Emma arrived in Oamaru with her parents in January of 1862. This was a mere nine years after her uncle’s settlement there. In 1853, when John Lemon arrived, Oamaru was far from being a town — see the following account by from another early settler, Mr F. Every:
(from Mr Roberts’ very detailed history of Oamaru and North Otago, published in 1890)
By the time Emma and her parents arrived, however, the town was growing fast, on the back of its port and the relative proximity of the gold-fields. Emma’s father, George Sumpter, was involved in both these operations —supplying stores to the miners, and becoming a stalwart of the Harbour Board.
Both George and Oamaru thrived. Mackay’s Almanac for 1865 says:
No township in the Province has shown so steady and satisfactory an advance during the last three years as Oamaru.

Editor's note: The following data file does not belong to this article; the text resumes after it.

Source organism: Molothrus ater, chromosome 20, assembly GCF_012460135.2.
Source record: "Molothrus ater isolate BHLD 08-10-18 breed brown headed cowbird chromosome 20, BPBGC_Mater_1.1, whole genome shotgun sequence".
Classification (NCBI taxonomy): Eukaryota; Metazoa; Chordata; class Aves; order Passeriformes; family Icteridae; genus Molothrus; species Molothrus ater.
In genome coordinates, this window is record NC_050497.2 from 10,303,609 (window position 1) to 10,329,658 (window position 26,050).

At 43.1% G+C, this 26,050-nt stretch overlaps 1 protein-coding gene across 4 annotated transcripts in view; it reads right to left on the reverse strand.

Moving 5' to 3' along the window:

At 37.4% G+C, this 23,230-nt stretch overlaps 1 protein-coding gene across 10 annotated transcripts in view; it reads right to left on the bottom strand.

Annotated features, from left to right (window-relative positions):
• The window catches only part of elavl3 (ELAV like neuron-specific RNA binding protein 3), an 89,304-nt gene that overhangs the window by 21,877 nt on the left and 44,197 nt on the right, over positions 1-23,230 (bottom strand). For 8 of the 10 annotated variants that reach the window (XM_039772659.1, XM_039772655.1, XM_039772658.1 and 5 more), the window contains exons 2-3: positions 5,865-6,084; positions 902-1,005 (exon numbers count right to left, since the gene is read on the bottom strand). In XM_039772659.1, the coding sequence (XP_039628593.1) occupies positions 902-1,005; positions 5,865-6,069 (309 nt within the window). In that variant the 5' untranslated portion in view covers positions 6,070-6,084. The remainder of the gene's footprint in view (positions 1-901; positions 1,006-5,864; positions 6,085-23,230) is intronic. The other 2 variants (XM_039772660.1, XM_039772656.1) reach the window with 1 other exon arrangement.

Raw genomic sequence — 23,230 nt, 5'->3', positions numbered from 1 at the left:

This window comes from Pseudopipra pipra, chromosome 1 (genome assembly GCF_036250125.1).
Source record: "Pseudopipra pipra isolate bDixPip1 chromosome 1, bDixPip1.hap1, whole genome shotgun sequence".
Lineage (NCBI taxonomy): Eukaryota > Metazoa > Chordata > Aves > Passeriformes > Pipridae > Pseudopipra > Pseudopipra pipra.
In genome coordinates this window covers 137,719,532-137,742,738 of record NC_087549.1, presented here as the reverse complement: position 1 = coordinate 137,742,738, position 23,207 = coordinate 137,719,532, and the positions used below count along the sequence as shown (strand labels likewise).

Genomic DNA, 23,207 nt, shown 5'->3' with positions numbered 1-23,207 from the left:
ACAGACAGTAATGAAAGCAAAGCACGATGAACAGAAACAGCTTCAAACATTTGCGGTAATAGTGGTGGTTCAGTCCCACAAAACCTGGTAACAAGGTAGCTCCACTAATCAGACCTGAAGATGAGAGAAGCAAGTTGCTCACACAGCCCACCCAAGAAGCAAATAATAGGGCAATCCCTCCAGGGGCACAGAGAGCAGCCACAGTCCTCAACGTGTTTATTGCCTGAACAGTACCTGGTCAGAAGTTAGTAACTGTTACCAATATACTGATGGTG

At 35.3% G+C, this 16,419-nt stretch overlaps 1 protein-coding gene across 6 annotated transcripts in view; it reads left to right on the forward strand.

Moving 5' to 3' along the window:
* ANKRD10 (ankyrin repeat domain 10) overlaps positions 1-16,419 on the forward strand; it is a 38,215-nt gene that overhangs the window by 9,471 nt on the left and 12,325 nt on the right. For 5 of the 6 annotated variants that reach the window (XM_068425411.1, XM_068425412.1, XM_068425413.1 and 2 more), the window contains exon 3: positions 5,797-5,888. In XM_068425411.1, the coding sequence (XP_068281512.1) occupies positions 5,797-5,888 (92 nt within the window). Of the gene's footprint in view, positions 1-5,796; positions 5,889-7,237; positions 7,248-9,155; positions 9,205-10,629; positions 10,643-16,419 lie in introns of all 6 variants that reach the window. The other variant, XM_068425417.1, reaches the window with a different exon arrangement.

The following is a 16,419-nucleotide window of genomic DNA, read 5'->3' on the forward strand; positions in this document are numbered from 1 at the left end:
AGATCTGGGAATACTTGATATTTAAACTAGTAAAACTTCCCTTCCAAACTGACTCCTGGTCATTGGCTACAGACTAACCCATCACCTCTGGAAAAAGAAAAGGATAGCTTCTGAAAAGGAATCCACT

That same year, ‘telegraphic communication’ between Dunedin, Oamaru and Christchurch was completed.
By the end of 1867, Oamaru had 1376 residents, and received some £9452 in Customs revenue for the year, from 11 ships bringing imports to the value of £92,165. Wool to the value of £173,904 had been shipped out.
In the same way that George is in many ways representative of Oamaru, so Oamaru reflects the greater nation. Oamaru grew, and borrowed heavily to build the infrastructure they aspired to.
By the 1880s, NZ, Oamaru, and George, were all struggling.
“The History of Oamaru and North Otago, New Zealand, From 1853 to the end of 1889” W.H.S. Roberts. Published by Andrew Fraser, Oamaru; 1890.
“White Stone Country: The story of North Otago” by K.C. McDonald. Published by the North Otago Centennial Committee, 1962.